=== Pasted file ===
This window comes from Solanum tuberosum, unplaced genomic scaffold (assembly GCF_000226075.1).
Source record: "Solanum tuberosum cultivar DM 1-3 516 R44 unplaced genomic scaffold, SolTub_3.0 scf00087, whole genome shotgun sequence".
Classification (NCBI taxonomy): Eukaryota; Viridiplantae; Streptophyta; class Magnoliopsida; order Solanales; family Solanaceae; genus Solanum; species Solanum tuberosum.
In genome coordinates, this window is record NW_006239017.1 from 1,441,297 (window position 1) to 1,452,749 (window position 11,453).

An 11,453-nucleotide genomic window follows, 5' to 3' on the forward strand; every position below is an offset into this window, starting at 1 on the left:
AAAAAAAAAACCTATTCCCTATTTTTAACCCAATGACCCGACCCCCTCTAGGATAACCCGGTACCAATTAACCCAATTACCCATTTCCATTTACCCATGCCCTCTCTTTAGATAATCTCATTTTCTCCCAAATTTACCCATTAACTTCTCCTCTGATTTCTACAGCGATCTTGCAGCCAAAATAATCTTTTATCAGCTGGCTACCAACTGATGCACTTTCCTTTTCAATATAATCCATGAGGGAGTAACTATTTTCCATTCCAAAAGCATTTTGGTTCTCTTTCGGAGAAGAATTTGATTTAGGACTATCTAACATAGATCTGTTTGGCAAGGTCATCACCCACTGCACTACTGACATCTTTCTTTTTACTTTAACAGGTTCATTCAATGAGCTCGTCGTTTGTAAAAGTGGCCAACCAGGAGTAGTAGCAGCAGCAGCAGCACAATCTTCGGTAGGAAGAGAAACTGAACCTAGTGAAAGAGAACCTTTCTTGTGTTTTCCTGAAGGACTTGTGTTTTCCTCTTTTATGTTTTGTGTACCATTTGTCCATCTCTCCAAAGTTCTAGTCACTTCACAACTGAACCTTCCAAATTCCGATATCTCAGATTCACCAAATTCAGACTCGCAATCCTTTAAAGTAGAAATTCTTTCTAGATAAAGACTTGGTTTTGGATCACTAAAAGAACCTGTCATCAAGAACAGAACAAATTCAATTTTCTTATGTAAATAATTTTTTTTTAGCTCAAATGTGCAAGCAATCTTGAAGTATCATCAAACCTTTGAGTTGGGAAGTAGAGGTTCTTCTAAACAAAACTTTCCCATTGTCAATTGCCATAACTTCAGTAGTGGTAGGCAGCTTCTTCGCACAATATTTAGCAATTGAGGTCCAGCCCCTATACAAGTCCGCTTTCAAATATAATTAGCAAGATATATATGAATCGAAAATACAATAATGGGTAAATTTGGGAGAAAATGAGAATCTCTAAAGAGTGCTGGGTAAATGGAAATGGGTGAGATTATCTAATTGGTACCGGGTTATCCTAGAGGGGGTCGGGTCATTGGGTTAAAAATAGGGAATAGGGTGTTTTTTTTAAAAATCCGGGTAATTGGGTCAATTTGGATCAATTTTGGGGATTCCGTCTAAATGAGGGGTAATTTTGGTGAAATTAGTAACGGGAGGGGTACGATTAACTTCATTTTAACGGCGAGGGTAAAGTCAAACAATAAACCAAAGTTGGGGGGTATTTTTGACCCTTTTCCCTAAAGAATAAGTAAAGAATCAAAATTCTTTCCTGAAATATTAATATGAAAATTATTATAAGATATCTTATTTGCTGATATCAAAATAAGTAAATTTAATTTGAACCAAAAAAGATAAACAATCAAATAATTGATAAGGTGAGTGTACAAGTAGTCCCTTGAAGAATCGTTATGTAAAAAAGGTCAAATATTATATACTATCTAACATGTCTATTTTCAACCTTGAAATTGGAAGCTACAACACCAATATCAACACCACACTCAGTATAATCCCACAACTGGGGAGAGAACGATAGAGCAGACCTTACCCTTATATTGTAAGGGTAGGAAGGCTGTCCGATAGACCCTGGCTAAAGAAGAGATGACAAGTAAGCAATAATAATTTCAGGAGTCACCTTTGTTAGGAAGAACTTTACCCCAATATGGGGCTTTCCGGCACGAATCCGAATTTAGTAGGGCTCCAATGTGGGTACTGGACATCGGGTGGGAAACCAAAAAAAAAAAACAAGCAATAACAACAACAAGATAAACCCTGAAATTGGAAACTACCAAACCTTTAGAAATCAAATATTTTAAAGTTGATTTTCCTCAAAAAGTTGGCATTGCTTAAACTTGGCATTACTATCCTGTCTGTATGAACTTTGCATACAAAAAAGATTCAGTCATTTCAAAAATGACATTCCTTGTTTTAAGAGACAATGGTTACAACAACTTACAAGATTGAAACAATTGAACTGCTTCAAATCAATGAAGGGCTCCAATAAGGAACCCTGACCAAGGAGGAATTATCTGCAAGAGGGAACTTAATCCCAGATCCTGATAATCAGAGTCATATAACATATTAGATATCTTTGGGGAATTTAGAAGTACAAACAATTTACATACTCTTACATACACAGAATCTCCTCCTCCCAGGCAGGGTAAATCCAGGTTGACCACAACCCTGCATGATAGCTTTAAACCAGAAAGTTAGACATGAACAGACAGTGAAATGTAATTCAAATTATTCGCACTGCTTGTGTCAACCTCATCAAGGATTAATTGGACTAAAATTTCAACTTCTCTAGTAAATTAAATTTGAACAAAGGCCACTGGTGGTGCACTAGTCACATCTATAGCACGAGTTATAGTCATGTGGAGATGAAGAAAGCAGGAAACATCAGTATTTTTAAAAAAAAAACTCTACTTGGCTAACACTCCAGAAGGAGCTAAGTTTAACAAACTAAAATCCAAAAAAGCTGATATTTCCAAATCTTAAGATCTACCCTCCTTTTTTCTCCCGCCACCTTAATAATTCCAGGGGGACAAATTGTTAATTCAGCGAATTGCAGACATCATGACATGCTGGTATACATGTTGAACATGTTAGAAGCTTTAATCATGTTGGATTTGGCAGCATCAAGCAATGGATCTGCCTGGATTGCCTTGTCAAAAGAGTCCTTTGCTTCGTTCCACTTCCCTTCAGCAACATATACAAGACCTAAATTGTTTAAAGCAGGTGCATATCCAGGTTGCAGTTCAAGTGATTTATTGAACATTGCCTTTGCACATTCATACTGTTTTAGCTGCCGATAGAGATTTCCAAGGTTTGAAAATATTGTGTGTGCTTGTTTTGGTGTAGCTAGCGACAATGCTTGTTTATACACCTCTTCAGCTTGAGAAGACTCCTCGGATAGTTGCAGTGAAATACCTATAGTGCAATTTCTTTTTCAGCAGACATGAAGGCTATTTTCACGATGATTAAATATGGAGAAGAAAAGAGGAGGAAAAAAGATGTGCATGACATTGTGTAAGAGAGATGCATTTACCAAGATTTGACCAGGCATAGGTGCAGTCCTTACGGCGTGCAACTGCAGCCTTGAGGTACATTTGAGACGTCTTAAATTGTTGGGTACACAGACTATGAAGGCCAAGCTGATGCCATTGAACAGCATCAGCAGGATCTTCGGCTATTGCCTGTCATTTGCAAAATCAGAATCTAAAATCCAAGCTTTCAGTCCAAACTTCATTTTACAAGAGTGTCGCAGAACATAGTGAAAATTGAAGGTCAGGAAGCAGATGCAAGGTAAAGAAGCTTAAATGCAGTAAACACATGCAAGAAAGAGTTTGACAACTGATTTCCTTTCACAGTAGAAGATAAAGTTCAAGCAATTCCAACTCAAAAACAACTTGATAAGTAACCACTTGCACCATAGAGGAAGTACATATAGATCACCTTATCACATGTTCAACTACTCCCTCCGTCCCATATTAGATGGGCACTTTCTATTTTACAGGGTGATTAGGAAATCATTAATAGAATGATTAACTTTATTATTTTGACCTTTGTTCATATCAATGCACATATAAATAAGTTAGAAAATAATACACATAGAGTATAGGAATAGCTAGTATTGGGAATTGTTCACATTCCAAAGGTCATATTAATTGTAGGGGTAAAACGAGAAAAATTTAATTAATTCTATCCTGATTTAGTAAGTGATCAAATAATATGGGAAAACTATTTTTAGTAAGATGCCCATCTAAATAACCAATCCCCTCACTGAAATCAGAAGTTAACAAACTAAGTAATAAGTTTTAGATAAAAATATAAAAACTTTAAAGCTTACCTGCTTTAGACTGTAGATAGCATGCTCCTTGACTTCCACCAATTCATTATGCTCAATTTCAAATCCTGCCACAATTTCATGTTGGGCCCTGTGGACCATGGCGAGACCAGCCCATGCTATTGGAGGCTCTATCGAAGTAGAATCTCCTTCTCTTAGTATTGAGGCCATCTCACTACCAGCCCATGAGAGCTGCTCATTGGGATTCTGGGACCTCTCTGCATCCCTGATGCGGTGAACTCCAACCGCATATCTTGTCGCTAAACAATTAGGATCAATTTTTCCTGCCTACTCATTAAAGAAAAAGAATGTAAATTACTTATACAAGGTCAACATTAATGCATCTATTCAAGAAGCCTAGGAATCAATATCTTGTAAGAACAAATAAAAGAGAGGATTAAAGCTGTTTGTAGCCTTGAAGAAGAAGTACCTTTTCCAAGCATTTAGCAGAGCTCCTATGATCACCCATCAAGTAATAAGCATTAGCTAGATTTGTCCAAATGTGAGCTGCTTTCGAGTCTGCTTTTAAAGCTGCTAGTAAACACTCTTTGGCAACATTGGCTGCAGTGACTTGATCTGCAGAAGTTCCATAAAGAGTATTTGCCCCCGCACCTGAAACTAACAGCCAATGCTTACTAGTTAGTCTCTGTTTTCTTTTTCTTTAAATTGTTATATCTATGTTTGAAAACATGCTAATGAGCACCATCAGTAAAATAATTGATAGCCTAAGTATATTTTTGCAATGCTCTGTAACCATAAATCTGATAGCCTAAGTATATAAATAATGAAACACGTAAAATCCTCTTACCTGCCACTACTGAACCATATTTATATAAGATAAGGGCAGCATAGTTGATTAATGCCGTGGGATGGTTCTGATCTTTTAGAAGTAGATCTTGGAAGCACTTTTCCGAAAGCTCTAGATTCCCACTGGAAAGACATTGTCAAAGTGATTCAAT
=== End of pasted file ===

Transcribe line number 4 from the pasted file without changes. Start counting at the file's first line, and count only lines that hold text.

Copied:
In genome coordinates, this window is record NW_006239017.1 from 1,441,297 (window position 1) to 1,452,749 (window position 11,453).